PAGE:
Biden infrastructure plan draws attacks from right, left
The Wall Street Journal Read Article

US President Biden’s proposed infrastructure plan drew new criticism from the political right and left over the weekend, reports the Wall Street Journal, “underscoring the difficult road ahead for the $2.3tn effort”. The paper continues: “In a spate of Sunday television interviews, Republicans continued to criticise the size and sweep of the proposal unveiled Wednesday aimed at addressing climate change – as well as the corporate-tax hike proposed to pay for it…Republicans criticised the plan for devoting more to spending on mass transit, as well as electric vehicles and charging stations, than on roads, bridges and water infrastructure.” Democrats, however, have said that the plan does not go far enough, the paper notes, citing the example of Senator Bernie Sanders, who “listed climate change as the first thing Congress will likely move to increase funding for as it turns Mr Biden’s proposals into a bill”. The Guardian reports that Republicans opposed to the plan “claimed…that it was effectively a partisan tax hike that allocated too much money to electric vehicles and other environmental initiatives”. Reuters says that Biden faces “the prospect of all-out political war with Republicans” over the plan. The newswire reports the comments of Senate minority leader Mitch McConnell, who said that he is “going to fight them every step of the way, because I think this is the wrong prescription for America”. He added: “That package that they’re putting together now, as much as we would like to address infrastructure, is not going to get support from our side.”

The Hill reports that Energy Secretary Jennifer Granholm suggested that the White House is open to passing the plan using budget reconciliation – a parliamentary process that requires a simple majority to pass bills, thus avoiding the Senate’s usual 60-vote threshold – if no Republican lawmakers support the legislation. Speaking to CNN, Granholm said: “As [Biden] has said, he was sent to the presidency to do a job for America, and if the vast majority of Americans, Democrats and Republicans, across the country support spending on our country and not allowing us to lose the race globally, then he’s going to do that.” A spokesperson for Senate majority leader Chuck Schumer said yesterday that the Senate Parliamentarian – the upper chamber’s official adviser on procedural matters – has ruled that reconciliation can be used an additional time to pass legislation without Republican votes, reports Politico. The outlet explains: “Schumer had asked the parliamentarian for permission to revisit the fiscal 2021 budget resolution that Democrats already deployed to pass Biden’s $1.9tn pandemic aid package, hoping to unlock a second attempt at reconciliation. If Democrats choose to reuse that budget measure, they’ll have at least three – and possibly more – opportunities to use reconciliation to pass a host of their priorities before the midterm elections.” The Wall Street JournalReutersCNBC and CNN all report this story, while the Washington Post reports that Democrat Senator Joe Manchin has said he would vote against President Biden’s proposal to raise the corporate tax rate from 21% to 28%, instead saying the rate should be set at 25%. The paper adds: “Even if all other Democrats support the plan, Manchin’s opposition would likely be enough to kill it because the Senate is split 50-50 between Democrats and Republicans.”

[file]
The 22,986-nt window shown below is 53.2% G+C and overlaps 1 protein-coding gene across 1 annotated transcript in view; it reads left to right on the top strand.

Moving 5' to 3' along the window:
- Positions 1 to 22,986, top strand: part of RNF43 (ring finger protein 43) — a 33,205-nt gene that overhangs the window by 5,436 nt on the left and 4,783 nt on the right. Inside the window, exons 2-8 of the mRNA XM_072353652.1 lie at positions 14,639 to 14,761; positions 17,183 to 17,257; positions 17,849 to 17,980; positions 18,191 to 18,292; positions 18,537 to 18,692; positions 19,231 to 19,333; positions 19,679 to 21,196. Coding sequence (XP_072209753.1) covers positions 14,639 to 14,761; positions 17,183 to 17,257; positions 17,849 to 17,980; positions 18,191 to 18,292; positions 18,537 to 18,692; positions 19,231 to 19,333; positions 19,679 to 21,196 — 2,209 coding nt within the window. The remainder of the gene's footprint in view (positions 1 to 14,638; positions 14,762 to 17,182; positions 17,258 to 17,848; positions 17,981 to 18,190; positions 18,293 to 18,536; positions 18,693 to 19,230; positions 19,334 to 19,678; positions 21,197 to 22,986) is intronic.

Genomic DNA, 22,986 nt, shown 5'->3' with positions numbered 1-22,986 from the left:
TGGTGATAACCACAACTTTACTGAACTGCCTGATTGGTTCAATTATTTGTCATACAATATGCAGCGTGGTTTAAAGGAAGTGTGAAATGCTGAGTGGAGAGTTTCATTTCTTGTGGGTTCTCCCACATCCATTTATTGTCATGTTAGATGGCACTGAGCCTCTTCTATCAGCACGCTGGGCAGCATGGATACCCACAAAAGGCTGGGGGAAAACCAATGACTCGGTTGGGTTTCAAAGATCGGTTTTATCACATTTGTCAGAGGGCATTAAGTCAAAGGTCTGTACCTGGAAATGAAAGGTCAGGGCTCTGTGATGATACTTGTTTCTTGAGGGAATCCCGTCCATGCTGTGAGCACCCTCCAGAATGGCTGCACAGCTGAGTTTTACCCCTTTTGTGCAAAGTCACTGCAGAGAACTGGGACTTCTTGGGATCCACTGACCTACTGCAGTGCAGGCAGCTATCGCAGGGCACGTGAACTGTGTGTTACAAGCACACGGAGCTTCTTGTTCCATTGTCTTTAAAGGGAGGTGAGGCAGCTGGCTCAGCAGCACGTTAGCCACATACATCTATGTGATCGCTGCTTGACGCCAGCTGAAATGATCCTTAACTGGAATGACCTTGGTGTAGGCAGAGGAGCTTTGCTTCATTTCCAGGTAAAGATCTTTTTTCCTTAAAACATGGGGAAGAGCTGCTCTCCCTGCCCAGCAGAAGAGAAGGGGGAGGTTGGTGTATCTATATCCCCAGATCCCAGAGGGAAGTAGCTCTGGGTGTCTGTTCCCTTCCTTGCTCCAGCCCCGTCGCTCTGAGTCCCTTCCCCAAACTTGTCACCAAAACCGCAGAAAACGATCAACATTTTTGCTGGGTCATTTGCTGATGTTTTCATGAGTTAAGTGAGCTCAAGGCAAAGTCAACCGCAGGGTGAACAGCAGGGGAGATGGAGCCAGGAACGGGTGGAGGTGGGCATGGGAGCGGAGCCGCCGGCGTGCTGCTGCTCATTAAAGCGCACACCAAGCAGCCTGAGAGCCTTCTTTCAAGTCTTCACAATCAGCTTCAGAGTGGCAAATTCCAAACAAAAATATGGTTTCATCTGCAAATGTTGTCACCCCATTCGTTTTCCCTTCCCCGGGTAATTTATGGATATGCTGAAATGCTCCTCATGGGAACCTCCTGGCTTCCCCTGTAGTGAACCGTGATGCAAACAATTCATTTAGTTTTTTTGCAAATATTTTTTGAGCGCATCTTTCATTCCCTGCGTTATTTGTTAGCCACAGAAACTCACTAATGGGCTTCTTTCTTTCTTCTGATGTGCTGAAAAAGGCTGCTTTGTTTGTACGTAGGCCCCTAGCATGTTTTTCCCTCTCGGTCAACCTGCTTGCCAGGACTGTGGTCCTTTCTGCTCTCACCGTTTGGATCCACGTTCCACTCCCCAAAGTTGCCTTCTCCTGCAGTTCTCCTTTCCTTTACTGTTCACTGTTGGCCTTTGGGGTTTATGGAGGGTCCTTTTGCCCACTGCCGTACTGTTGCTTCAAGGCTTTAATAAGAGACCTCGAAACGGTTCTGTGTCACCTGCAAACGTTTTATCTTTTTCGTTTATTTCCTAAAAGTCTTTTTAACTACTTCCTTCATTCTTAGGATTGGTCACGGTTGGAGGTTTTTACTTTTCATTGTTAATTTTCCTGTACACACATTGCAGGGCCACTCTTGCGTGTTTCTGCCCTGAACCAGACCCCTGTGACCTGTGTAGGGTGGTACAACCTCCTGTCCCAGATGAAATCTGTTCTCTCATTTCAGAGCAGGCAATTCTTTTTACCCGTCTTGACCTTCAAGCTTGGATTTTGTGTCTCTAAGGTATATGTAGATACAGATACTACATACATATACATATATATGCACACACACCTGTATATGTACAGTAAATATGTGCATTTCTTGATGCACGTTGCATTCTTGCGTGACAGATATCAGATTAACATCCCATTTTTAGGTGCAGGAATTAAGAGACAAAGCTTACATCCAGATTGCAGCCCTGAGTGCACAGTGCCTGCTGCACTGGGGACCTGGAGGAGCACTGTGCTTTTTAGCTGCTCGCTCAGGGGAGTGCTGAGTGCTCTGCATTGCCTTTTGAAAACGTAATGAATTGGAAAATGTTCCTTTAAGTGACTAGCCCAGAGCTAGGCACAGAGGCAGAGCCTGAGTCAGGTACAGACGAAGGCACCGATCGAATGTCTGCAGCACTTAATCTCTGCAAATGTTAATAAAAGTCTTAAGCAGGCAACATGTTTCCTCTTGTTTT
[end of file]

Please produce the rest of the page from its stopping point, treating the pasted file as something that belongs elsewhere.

In related coverage, E&E News says that a “clean electricity standard for the power sector” is the “backbone” of Biden’s plan to use infrastructure spending to advance climate policy, and it “has the potential to be the most aggressive ever enacted by the federal government”. The aim of “achieving 100% carbon-free electricity by 2035” is “at minimum – a significant symbolic milestone in the US push to reduce greenhouse gas emissions”, the outlet says. The Hill notes that the problem facing Biden “is now convincing skittish Democrats to back the effort”. Reuters reports that White House national climate adviser Gina McCarthy has said that the Biden administration would seek to pass a national clean energy standard through Congress. The Financial Times looks at how Biden throws the “weight of US government behind clean energy”, but also on the backlash that Biden faces from Republican-led states. The FT “Energy Source” column also has a first-look at the plan, while David Roberts picks out the “coolest parts” for his Volts newsletter.